Green Tree Monitor Care Sheet
The Green Tree monitor is a popular choice for a pet. This species is one of the smaller to medium-sized reptiles, growing only up to 3 feet long on average.
The care for this attractive and interesting species is not difficult. From enclosure set-up to feeding, you can have a manageable and fun time caring for this reptile in your own home. Read on to find out more.
Quick Reference Section
- Experience level: Intermediate to Advanced
- Family: Varanidae
- Scientific name: Varanus prasinus
- Average adult size: 3 feet or less than 1 meter on average
- Lifespan: 15 years
- Clutch Size: 3 to 7 eggs and multiple clutches on occasion, especially in captivity
- Egg Incubation Period: 23 to 24 weeks
- Food: large insects like crickets and cockroaches; small prey like geckos, frogs, birds,
- Average Temperature: Between 25°C to 26°C
- Humidity Level: 80%
- UVB lighting: Highly Recommended
- Average price range: $650 – $1,200
- Conservation Status: Not listed
Green Tree Monitor Facts
- The Green Tree monitor goes by Varanus prasinus in scientific name. It is also called the Emerald monitor. It belongs to the Varanidae Family and Varanus Genus.
- You can find Green Tree monitors living on the islands of and adjacent to New Guinea. You can see them living together as a group. There’s always a dominant male among several females. Other males are juveniles.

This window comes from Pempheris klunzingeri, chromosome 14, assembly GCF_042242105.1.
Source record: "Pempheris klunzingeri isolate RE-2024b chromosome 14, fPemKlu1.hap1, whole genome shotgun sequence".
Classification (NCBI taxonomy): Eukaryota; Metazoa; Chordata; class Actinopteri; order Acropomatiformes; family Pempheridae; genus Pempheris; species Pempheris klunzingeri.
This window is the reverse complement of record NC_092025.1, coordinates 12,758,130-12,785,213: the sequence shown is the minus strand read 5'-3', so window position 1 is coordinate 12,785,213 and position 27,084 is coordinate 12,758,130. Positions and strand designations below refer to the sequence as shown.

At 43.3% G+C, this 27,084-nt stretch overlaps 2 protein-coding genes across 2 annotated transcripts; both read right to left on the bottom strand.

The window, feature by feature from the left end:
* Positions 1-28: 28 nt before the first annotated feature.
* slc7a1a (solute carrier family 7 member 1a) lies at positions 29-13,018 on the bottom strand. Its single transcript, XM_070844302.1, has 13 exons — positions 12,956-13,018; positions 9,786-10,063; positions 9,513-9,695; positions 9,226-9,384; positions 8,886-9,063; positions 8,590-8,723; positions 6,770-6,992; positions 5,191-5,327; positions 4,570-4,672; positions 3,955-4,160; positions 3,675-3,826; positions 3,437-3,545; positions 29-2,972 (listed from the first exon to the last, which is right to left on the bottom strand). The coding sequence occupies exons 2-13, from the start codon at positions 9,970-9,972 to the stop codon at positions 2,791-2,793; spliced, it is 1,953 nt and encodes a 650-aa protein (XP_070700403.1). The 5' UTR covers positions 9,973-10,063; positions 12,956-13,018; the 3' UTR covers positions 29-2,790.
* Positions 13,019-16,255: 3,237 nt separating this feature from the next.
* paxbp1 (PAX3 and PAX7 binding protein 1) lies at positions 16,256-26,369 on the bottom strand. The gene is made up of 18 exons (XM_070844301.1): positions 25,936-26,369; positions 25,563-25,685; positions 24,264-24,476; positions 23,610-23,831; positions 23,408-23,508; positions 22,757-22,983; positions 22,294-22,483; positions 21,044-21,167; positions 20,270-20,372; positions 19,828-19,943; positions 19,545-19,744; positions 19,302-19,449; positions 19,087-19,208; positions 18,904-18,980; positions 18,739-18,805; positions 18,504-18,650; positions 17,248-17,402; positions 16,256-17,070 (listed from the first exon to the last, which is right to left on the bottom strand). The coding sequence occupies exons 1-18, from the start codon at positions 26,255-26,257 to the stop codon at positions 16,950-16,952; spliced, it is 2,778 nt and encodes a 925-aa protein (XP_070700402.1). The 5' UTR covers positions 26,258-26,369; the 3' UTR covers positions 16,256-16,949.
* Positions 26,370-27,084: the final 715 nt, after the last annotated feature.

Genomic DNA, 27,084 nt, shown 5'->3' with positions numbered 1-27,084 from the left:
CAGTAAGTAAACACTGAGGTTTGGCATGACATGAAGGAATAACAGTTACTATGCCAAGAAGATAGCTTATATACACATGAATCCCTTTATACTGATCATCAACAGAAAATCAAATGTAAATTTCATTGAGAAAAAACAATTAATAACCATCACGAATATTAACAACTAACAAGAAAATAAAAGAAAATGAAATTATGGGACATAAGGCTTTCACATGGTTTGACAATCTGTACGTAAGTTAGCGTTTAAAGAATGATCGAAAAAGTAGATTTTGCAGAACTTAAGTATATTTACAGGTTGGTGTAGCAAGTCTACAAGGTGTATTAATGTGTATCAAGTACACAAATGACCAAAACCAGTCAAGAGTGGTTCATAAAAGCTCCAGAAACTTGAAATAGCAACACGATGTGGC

- Adults can grow up to 3 feet long, and the tail measures twice its body length. It’s one slender lizard to have for a pet. The colors range from dark jade to lime green.
- You can observe black spots or patterns across the tail and body. Sometimes, the black markings may be V-shaped from its neck downwards.
- The Green Tree monitor has long claws, and along with the tail, this pet reptile can grip, climb, and swing on tree branches with ease and agility.
- Female tree monitors have been known to use termite mounds as nesting chambers. This is because the temperature conditions and humidity level create the ideal incubator.
- Green tree monitors like to swim in ponds and streams. So, if you have one as a pet, they would love to have a shallow water bin on the ground.
Green Tree Monitor Habitat
In its native Habitat, Green tree monitors are at home among trees of the rainforests. These love climbing treetops and viIn its native Habitat, Green tree monitors are at home among trees of the rainforests. They love climbing treetops and vines. They also like to have plenty of places available to hide, things to play with, and areas to explore.
You can design and build a tall or vertical enclosure for your Green tree monitor. Remember to provide your pet reptile a large enough space to move and climb in. Twice its length is a good reference measurement.